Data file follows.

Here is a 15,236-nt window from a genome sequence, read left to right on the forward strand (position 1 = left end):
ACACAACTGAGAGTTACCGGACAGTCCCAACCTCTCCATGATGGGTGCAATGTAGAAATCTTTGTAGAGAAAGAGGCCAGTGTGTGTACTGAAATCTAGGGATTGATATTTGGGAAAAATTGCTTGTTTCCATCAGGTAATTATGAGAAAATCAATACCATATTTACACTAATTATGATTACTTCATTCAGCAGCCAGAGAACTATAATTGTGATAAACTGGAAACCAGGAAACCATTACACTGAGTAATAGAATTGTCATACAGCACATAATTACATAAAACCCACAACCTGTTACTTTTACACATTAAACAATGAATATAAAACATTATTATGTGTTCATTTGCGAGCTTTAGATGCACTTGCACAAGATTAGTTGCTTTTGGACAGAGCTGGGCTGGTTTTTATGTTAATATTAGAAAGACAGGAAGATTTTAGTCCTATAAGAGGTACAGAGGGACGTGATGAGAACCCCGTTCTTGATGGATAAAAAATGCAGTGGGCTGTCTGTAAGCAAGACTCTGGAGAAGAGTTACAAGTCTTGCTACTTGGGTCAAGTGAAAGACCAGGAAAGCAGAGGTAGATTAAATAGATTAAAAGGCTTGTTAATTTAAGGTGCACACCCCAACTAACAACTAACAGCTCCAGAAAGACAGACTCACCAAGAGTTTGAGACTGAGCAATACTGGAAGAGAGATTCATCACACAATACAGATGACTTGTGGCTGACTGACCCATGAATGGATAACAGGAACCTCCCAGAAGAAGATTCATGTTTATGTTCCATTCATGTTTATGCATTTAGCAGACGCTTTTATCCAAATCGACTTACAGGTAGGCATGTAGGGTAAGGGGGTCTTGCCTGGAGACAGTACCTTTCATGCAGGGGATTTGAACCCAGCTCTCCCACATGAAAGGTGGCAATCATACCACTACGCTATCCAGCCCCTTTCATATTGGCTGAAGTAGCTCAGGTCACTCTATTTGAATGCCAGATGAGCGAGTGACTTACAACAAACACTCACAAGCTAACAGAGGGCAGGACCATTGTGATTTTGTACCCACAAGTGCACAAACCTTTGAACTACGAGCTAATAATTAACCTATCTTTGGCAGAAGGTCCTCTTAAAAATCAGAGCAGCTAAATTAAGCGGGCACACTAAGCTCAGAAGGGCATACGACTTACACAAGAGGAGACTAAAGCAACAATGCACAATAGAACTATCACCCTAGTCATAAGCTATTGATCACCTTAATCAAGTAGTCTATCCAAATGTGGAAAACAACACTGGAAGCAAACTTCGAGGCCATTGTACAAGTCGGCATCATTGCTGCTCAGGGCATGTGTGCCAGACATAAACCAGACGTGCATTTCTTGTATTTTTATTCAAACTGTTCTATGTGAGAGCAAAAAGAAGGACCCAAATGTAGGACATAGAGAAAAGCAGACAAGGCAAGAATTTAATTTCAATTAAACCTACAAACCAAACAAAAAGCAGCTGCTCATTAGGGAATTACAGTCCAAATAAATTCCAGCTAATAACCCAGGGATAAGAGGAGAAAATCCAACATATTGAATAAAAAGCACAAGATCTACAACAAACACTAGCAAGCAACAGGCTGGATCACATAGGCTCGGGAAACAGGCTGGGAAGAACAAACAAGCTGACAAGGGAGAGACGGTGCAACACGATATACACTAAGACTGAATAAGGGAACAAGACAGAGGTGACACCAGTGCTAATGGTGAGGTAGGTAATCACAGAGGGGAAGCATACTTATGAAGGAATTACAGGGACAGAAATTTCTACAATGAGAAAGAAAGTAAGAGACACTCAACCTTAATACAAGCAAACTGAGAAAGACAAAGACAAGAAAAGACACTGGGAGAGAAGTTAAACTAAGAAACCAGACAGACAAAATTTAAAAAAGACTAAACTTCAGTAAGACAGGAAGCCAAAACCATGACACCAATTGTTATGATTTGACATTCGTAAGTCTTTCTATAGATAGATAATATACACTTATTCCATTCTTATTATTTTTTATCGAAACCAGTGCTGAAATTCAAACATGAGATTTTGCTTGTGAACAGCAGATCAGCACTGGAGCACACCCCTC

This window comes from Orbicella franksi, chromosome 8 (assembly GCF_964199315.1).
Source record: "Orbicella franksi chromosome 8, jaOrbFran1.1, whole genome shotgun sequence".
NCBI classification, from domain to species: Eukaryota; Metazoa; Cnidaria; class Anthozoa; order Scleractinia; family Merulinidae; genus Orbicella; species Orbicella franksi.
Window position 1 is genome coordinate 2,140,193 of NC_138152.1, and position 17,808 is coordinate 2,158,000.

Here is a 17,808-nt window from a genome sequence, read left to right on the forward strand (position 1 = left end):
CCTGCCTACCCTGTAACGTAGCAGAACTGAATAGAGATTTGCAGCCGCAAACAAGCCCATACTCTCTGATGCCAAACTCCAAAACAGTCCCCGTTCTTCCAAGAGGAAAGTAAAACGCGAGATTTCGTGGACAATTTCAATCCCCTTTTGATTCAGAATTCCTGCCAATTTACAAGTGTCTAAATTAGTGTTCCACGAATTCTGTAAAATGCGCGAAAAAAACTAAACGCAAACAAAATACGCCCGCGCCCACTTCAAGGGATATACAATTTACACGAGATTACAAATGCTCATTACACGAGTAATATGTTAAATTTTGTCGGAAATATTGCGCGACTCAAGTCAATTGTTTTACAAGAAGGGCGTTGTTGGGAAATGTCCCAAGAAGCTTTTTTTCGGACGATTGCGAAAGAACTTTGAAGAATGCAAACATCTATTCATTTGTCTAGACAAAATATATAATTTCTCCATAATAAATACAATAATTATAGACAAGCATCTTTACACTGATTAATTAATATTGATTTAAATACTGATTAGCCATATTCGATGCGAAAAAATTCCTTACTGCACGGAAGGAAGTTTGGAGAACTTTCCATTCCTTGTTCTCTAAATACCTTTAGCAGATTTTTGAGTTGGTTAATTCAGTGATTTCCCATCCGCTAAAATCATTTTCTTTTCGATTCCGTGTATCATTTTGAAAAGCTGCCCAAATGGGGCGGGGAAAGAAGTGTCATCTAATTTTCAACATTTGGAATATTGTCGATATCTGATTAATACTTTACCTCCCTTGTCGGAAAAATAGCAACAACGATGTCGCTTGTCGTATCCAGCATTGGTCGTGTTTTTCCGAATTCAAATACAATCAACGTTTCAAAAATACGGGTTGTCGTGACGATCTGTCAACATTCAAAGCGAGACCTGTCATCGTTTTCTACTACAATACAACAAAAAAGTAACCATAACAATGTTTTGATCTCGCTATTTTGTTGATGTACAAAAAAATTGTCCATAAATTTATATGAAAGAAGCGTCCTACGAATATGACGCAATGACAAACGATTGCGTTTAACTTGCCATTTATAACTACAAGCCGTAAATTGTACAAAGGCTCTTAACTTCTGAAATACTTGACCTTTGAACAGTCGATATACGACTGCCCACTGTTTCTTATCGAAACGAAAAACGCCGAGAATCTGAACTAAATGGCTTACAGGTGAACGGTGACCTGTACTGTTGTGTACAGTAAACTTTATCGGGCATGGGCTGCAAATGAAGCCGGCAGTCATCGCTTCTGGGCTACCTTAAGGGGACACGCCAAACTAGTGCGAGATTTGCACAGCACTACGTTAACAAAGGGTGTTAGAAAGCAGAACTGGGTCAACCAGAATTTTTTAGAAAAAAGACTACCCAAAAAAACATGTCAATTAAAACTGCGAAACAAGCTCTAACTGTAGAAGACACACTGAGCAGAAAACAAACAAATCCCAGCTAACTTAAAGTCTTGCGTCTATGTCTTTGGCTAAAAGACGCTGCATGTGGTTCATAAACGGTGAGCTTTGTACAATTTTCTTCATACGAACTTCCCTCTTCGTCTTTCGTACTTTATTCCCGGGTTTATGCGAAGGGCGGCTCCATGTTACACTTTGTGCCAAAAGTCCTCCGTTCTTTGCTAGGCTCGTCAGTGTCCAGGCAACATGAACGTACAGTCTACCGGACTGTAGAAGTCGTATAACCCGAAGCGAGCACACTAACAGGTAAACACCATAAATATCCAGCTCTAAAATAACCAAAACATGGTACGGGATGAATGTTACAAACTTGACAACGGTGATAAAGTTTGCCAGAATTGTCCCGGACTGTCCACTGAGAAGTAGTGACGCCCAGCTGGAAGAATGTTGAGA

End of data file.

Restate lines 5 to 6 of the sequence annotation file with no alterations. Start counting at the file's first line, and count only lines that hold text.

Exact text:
NCBI classification, from domain to species: Eukaryota; Metazoa; Cnidaria; class Anthozoa; order Scleractinia; family Merulinidae; genus Orbicella; species Orbicella franksi.
Window position 1 is genome coordinate 2,140,193 of NC_138152.1, and position 17,808 is coordinate 2,158,000.